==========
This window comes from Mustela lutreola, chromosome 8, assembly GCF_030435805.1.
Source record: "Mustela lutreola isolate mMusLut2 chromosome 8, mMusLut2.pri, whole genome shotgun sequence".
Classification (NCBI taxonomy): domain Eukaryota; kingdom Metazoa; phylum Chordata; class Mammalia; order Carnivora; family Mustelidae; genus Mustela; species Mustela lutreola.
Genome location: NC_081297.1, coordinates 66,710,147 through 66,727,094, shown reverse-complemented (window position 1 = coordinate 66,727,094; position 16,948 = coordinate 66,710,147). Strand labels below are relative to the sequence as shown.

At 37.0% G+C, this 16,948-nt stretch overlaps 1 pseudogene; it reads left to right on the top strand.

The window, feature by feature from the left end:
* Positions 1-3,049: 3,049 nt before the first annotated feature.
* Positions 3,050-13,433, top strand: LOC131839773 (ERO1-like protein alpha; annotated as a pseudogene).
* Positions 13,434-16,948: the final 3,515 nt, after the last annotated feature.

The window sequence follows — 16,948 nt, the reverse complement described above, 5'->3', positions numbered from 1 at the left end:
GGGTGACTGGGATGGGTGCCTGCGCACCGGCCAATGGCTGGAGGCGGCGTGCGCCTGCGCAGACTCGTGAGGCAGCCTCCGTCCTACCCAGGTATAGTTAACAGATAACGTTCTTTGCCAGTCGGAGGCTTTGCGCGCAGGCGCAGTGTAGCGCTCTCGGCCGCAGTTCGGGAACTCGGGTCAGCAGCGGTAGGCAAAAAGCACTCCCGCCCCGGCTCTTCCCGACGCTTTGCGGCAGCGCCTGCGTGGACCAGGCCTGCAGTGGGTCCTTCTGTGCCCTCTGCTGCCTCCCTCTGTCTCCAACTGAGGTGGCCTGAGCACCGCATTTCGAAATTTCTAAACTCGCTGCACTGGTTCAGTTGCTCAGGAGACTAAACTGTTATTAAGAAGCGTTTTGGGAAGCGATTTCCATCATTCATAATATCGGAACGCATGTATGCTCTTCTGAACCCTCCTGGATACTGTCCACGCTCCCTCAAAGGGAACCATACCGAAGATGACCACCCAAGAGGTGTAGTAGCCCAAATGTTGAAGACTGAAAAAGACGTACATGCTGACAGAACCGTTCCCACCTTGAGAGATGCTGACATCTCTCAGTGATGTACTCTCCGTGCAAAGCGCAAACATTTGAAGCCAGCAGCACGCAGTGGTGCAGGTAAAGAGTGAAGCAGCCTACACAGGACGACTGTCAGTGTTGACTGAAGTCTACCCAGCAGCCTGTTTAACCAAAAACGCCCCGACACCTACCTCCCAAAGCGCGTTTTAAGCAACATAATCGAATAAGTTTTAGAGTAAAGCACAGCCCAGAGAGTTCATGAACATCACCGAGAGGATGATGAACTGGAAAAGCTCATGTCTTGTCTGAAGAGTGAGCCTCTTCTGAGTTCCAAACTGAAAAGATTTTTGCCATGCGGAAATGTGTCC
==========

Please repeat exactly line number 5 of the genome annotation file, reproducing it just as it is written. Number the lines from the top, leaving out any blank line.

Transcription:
At 37.0% G+C, this 16,948-nt stretch overlaps 1 pseudogene; it reads left to right on the top strand.